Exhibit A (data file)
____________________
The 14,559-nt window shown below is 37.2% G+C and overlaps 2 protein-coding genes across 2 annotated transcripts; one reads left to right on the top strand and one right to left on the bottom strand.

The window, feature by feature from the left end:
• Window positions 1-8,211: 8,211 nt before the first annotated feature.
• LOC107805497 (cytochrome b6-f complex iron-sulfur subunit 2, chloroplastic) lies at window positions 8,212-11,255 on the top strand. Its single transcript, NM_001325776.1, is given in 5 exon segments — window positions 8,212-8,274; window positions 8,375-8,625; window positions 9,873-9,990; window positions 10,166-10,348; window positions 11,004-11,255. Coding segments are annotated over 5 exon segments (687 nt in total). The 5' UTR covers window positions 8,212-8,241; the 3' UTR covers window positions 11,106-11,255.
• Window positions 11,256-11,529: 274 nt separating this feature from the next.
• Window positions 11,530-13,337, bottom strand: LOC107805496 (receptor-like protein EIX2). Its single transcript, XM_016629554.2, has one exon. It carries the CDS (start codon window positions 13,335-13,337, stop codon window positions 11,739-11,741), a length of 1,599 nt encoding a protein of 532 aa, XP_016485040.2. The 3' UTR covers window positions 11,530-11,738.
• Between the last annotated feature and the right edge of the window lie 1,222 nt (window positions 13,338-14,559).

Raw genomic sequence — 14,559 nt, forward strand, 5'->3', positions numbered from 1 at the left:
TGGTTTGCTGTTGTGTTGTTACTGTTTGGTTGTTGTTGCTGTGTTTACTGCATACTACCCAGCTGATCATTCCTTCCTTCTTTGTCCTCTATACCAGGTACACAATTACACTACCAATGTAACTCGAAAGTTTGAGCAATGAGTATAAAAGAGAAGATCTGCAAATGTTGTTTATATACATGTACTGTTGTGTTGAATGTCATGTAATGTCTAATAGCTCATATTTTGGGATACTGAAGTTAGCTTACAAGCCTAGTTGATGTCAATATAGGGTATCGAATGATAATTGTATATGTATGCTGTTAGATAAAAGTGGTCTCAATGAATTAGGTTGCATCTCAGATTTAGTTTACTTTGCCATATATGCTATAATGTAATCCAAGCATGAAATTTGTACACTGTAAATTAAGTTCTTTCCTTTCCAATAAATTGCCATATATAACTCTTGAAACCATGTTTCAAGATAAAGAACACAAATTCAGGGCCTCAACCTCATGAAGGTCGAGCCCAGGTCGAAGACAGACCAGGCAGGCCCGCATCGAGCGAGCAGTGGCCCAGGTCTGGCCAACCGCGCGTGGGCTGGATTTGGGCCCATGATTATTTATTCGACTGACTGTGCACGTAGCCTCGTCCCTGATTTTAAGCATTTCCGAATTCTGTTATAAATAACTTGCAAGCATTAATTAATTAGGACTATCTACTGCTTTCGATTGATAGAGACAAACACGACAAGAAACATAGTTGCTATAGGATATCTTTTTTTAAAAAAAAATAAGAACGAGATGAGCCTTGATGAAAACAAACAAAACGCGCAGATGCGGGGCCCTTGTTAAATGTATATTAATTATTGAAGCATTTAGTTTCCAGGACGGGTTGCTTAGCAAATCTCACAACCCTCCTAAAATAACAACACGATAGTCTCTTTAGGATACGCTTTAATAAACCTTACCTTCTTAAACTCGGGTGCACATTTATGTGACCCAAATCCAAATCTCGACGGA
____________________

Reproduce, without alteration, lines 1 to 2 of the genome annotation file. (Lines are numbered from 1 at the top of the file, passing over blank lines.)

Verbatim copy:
The 14,559-nt window shown below is 37.2% G+C and overlaps 2 protein-coding genes across 2 annotated transcripts; one reads left to right on the top strand and one right to left on the bottom strand.

The window, feature by feature from the left end: